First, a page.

High as the doctors stood in the good graces of their fellow-men, the ministers formed a yet more respected class of New England society. In no other section of the country had religion so firm a hold on the affections of the people. Nowhere else were men so truly devout, and the minister held in such high esteem. It had, indeed, from the days of the founders of the colony been the fashion among New Englanders to look to the pastor with a profound reverence, not unmingled with awe. He was not to them as other men were. He was the just man made perfect; the oracle of divine will; the sure guide to truth. The heedless one who absented himself from the preaching on a Sabbath was hunted up by the tithing-man, was admonished severely, and, if he still persisted in his evil ways, was fined, exposed in the stocks, or imprisoned in the cage. To sit patiently on the rough board seats while the preacher turned the hour-glass for the third time, and, with his voice husky from shouting, and the sweat pouring in streams down his face, went on for an hour more, was a delectable privilege. In such a community the authority of the reverend man was almost supreme. To speak disrespectfully concerning him, to jeer at his sermons, or to laugh at his odd ways, was sure to bring down on the offender a heavy fine. His advice was often sought on matters of state, nor did he hesitate to give, unasked, his opinion on what he considered the arbitrary acts of the high functionaries of the province. In the years immediately preceding the war the power of the minister in matters of government and politics had been greatly impaired by the rise of that class of laymen in the foremost rank of which stood Otis and Hancock and Samuel Adams. Yet his spiritual influence was as great as ever. He was still a member of the most learned and respected class in a community by no means ignorant. He was a divine, and came of a family of divines. Not a few of the preachers who witnessed the Revolution could trace descent through an unbroken line of ministers, stretching back from son to father for three generations, to some canting, psalm-singing Puritan who bore arms with distinction on the great day at Naseby, or had prayed at the head of Oliver’s troops, and had, at the restoration, when the old soldiers of the Protector were turning their swords into reaping-hooks and their pikes into pruning-knives, come over to New England to seek that liberty of worship not to be found at home. Such a man had usually received a learned education at Harvard or at Yale, and would, in these days, be thought a scholar of high attainments….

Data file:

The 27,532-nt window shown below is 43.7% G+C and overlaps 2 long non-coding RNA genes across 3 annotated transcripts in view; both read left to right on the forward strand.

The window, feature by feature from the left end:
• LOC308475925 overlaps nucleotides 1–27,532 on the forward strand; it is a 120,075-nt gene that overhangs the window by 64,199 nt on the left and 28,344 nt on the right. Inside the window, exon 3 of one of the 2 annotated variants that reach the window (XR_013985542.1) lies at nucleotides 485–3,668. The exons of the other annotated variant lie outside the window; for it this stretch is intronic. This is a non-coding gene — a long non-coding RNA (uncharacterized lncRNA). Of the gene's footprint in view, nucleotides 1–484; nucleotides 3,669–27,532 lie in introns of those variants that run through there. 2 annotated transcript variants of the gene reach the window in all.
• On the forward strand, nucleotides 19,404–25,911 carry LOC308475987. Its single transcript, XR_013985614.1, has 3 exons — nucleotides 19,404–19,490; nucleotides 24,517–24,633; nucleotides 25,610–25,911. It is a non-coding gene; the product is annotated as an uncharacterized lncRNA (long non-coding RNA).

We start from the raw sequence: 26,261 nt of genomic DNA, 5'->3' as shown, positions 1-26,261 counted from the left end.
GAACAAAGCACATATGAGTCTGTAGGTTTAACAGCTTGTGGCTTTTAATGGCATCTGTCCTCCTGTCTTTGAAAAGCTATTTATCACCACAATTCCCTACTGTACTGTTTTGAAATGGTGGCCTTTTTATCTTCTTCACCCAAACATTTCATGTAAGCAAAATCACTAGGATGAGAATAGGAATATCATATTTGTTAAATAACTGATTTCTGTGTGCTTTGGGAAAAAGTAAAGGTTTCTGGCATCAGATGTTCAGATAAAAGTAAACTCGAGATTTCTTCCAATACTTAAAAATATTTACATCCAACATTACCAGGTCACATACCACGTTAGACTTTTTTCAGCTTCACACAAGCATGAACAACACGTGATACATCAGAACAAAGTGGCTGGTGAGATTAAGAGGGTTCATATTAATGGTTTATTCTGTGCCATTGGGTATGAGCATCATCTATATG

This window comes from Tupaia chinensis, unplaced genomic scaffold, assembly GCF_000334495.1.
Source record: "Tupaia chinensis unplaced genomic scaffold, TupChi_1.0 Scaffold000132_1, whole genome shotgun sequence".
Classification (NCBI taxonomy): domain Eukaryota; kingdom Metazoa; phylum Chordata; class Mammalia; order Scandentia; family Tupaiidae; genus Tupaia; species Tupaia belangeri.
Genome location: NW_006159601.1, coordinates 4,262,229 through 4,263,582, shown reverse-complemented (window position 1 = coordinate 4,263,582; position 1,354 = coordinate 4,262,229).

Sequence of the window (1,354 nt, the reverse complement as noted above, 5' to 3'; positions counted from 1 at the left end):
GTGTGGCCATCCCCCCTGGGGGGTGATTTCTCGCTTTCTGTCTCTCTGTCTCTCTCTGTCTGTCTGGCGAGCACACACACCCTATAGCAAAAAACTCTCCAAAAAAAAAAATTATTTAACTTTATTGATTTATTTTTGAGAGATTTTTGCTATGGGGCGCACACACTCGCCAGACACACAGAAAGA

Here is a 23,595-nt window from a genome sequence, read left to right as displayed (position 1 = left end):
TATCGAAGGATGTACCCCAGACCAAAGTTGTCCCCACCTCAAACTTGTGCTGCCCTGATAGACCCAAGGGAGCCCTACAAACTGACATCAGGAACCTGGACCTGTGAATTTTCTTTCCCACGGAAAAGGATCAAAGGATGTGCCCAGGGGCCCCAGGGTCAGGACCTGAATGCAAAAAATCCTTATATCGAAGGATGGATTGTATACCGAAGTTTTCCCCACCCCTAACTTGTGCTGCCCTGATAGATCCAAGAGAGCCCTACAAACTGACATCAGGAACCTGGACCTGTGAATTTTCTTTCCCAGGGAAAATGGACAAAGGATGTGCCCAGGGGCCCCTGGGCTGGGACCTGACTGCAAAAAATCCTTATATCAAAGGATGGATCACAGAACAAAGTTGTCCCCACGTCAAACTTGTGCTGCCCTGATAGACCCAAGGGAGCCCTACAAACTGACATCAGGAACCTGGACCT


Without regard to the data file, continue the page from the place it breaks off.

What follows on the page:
In the election sermon which he delivered on the return of every election-day, he taught a very different lesson, exerted his eloquence to set forth the equality of all men and the beauties of a pure democracy, and taxed his learning to defend his politics with passages from scripture and quotations from the writers of Greece.